“We looked at assets under management, revenues generated for advisors’ firms, and quality of practices.” Barron’s 2/23/2015
As Dana Carvey’s Church Lady used to say, “Isn’t that special?” Barron’s magazine came out with their Top 1,200 Financial Advisors list this week. I would question the definition of their term “Top”. Does this refer to the top line growth the firms who make this list garner, or a superior advisor experience for the investors who employ these individuals? I would wager on the former.
Getting on a list that gives enormous credence to assets under management (AUM) and revenues produced is usually not conducive to an ideal investor experience. Proprietary funds loaded with fees create enormous revenues. While this, in Barron’s view, helps determine a top advisor, investors are on the losing end of this deal. Revenues are also generated by increased transactions and active trading. These are widely known to damage an investor’s long-term returns and increase taxes substantially. The amount of revenue generated does not a top advisor make.
This elite list of 1,200 advisors relies heavily on the amount of assets under management, which is typically the result of marketing, not investing, acumen. While most major broker-dealers spend about $2 on investor education, they allocate a whopping $54 to marketing of their services. This marketing may get them on a list compiled by Barron’s, yet who is this list really for? Does this money benefit the individual or institutional investor? As the legendary investor David Swenson once said, “The mutual fund industry is not an investment management industry, it is a marketing industry.”
Finally the ambiguous “quality of practices” needs to be discussed. An advisor who merely finds suitable investments for his clients may have a crystal clean regulatory record, but he/she is not a fiduciary. I would think an advisor who is considered to be elite should, at the bare minimum, be looking out for their clients’ best interests (i.e., a fiduciary). While I am sure the advisors on the list are honest are decent people, the actions of many of the firms they work for have been called into question on numerous occasions by various regulators. Merrill Lynch, UBS, and Ameriprise have many advisors on this list. One could do a Google search of these firms and type in “regulatory infractions.” The results speak for themselves.
A real top advisors list needs to be created that would benefit the clients more than the firm. If I was ever put in charge of this assignment at Barron’s, here is what I would use as criteria for inclusion on this list (Hell will likely freeze over before this happens, but here goes nothing):
1. Clients are provided with full financial planning services – This would include advice on insurance needs, estate and college planning, social security strategies, and budgeting/debt management. The focus would be on things that an advisor can control and not on the randomness of market returns. There would be no fancy rugs or pictures on the wall where these meetings take place. The savings would be passed along to the client.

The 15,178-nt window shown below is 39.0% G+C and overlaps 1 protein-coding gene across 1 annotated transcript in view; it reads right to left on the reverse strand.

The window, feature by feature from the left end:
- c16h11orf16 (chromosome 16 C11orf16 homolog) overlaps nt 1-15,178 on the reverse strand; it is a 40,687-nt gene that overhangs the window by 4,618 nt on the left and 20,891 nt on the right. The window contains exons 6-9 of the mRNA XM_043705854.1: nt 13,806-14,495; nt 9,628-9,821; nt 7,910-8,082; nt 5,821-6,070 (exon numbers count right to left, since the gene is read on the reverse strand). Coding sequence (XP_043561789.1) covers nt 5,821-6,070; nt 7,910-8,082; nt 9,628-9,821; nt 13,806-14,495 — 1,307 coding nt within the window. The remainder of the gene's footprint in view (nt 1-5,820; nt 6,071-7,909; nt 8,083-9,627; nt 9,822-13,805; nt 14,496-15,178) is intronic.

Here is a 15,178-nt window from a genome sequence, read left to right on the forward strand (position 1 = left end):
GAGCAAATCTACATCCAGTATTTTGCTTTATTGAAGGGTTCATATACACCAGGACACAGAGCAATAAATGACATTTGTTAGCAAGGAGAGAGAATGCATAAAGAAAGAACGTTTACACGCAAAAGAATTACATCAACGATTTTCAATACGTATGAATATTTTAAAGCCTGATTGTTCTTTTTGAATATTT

2. A focus on client education – Since all advisors on the list would be fiduciaries, the question of transparency would be a moot point. With no hidden fees or conflicts, the advisors would be able to fully engage clients and provide educational materials without having to worry about discussing vague or confusing compensation arrangements. Advisors would qualify for this list by educating, not selling. Advisors should also have an entertaining, plain-speak blog written in a language any non-finance major could comprehend.
3. A minimum of conflicts of interests – While all conflicts cannot be eliminated, they can be greatly reduced. To qualify for this list, advisors would not be able to collect sales commissions, referral fees, or use proprietary funds. This would greatly reduce the perverse incentives to put revenue generation above the best interests of the client. These actions would result in increased investor returns over time.
4. Evidence-based investing – The focus as Barry Ritholtz would say will be on “University Street.” Portfolios would be created by using data that, over long periods of time, have generated the best risk-adjusted returns for the investor. This would greatly reduce the risk of getting caught up in the latest investing fads and eliminate much of the emotional components that create a drag on returns. Companies like Dimensional Funds are poster children for this client-friendly process.
5. Inclusive culture – While many of the Barron’s advisors will not look at a client with a portfolio below seven figures, my new list would give advisors points for helping young people get on the right path. This could be done very easily with the inclusion of a robo-advisor in the practice. It is no longer cost-prohibitive to help out our future generation of investors. Down the road, this could reward the advisor by creating a farm team for the business. Top advisors should not just be available for the country club elite.
In effect, the real top advisor would be graded on their ability to sell wisdom, and not product. They would actually make the world a better place through conflict-free advice, and education. This may not get them on any top advisor list created by Barron’s, but they would provide the best experience for the end user. A real definition of top advisor would focus on doing the right thing for the client, not revenue generation for the firm or accumulating assets to get on snobby lists. Now that truly would be “special.”